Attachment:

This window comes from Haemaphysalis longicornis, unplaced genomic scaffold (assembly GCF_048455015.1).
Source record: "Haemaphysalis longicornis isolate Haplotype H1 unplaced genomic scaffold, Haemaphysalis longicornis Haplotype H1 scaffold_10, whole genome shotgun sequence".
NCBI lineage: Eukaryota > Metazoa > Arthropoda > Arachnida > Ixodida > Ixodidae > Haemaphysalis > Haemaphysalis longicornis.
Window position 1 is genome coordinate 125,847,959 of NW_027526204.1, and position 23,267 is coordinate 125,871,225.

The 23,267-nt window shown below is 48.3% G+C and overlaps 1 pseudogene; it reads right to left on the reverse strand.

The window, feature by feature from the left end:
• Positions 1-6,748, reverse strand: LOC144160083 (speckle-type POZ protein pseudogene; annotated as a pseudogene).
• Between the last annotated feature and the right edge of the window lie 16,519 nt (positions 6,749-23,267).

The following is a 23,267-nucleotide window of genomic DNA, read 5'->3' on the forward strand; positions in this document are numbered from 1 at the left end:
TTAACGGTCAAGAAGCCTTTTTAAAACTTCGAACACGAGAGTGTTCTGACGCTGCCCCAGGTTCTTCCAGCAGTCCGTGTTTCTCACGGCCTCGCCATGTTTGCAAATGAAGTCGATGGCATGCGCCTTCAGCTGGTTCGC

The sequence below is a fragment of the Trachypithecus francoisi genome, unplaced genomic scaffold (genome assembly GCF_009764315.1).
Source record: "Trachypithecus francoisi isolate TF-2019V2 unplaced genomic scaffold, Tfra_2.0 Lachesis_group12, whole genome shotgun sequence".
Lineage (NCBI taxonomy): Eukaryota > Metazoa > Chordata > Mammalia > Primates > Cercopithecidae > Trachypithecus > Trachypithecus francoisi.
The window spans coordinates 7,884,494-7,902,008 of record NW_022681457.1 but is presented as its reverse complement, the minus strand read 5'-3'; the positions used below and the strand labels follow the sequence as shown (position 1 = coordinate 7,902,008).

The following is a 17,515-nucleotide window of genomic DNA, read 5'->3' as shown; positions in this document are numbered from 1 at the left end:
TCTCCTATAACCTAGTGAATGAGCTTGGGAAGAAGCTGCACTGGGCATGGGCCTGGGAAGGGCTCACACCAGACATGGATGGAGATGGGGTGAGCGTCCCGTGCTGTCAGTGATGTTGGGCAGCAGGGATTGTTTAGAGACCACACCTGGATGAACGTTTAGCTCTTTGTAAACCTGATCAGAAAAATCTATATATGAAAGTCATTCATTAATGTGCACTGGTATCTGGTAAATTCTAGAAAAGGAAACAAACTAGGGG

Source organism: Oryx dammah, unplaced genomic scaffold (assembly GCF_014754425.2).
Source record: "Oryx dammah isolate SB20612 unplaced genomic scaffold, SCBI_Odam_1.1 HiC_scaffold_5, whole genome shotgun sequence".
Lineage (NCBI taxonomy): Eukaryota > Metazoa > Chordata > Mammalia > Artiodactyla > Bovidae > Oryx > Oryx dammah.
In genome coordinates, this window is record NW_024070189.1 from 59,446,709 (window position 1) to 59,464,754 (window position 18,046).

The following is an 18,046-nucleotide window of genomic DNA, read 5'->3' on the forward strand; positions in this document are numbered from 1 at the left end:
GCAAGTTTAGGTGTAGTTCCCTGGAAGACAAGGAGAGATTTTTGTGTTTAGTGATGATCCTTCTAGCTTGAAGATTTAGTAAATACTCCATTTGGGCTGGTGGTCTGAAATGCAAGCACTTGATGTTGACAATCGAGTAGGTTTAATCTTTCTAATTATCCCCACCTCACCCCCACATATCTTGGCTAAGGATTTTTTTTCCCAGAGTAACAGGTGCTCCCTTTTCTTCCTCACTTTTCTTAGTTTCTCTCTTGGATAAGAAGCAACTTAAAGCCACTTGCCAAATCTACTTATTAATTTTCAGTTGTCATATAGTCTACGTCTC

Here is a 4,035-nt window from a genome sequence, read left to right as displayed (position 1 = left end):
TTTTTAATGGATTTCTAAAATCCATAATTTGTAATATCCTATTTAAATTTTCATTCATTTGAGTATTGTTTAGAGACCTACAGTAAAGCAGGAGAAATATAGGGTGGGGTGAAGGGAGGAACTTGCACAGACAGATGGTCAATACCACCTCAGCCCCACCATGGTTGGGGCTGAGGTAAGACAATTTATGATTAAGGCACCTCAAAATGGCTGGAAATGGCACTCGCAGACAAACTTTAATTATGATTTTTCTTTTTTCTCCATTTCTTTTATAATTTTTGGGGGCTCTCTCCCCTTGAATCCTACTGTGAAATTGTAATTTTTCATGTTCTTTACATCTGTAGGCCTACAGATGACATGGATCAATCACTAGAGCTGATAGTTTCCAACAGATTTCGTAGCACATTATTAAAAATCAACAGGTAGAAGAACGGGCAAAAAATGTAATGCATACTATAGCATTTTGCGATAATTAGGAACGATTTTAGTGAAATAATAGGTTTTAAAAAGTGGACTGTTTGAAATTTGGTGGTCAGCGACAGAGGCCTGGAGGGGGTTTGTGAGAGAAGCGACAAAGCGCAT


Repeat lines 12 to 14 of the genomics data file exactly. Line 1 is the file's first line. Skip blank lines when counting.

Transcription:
Source record: "Trachypithecus francoisi isolate TF-2019V2 unplaced genomic scaffold, Tfra_2.0 Lachesis_group12, whole genome shotgun sequence".
Lineage (NCBI taxonomy): Eukaryota > Metazoa > Chordata > Mammalia > Primates > Cercopithecidae > Trachypithecus > Trachypithecus francoisi.
The window spans coordinates 7,884,494-7,902,008 of record NW_022681457.1 but is presented as its reverse complement, the minus strand read 5'-3'; the positions used below and the strand labels follow the sequence as shown (position 1 = coordinate 7,902,008).